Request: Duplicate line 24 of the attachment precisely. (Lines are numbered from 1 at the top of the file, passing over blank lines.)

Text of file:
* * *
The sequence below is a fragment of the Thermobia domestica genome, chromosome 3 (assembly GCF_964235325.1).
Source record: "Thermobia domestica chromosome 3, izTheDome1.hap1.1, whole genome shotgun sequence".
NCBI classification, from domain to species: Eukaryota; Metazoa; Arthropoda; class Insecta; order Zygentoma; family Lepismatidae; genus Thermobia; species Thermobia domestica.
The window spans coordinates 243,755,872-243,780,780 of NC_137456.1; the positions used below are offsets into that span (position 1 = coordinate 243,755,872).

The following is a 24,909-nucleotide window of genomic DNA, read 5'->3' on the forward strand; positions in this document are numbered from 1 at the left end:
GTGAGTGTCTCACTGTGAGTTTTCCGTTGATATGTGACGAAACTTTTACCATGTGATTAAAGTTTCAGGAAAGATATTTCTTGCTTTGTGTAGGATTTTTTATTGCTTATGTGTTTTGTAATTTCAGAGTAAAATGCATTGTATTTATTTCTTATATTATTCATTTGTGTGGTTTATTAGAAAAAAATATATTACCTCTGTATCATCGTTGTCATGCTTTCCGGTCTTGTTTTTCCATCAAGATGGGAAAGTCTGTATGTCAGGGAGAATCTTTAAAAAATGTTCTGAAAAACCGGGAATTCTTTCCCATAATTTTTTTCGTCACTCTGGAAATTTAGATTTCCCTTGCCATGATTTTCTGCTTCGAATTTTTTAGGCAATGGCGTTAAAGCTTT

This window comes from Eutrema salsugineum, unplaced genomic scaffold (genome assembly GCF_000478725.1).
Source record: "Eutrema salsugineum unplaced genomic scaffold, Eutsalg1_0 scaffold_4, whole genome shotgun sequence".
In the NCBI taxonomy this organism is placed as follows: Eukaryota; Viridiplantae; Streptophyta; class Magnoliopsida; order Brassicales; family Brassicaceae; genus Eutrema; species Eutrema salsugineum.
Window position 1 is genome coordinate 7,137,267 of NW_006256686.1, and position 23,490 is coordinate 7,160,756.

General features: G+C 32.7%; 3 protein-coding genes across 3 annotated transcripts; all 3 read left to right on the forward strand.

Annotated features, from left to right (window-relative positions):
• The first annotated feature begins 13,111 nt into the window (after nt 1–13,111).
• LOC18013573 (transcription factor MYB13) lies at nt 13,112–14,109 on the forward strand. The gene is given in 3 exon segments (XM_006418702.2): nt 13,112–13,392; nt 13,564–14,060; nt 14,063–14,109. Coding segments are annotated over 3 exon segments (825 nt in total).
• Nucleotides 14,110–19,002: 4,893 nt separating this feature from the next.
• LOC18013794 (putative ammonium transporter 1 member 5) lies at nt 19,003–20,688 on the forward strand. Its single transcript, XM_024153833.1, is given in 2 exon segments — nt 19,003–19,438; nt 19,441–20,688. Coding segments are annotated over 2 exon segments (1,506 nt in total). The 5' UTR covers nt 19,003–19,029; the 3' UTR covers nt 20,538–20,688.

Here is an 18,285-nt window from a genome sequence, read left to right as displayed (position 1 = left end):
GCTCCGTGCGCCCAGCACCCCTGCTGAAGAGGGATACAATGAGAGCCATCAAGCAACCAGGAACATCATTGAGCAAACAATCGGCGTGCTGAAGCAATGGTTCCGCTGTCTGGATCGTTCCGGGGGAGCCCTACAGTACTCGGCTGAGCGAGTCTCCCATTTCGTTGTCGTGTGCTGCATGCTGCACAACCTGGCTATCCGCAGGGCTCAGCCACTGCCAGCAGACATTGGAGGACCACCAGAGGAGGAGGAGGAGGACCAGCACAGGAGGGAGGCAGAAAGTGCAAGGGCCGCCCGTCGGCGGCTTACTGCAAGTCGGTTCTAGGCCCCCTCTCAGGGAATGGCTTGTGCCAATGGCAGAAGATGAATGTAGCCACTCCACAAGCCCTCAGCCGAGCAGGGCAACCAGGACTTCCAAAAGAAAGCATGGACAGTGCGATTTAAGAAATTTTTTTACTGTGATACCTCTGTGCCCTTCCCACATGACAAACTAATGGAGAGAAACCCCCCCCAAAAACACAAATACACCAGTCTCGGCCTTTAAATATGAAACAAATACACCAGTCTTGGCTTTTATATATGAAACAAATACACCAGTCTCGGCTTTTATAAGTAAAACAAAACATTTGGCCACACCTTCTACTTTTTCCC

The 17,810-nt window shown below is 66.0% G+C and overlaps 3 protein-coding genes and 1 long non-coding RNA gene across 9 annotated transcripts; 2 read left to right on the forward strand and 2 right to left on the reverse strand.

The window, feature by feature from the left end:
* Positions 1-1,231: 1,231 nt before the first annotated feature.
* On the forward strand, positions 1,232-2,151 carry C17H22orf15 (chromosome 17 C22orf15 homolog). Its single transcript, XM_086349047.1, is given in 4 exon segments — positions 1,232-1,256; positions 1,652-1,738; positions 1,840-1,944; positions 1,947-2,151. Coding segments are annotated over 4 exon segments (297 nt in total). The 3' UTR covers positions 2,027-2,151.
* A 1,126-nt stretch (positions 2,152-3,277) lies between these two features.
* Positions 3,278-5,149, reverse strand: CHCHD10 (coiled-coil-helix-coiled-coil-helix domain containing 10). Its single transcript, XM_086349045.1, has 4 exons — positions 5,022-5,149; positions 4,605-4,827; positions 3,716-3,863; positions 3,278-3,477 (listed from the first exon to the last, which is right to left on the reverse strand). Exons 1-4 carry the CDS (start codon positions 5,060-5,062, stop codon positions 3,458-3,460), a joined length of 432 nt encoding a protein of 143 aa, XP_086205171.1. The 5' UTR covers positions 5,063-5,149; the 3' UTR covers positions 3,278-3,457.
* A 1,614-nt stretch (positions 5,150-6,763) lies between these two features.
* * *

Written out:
* Positions 3,278-5,149, reverse strand: CHCHD10 (coiled-coil-helix-coiled-coil-helix domain containing 10). Its single transcript, XM_086349045.1, has 4 exons — positions 5,022-5,149; positions 4,605-4,827; positions 3,716-3,863; positions 3,278-3,477 (listed from the first exon to the last, which is right to left on the reverse strand). Exons 1-4 carry the CDS (start codon positions 5,060-5,062, stop codon positions 3,458-3,460), a joined length of 432 nt encoding a protein of 143 aa, XP_086205171.1. The 5' UTR covers positions 5,063-5,149; the 3' UTR covers positions 3,278-3,457.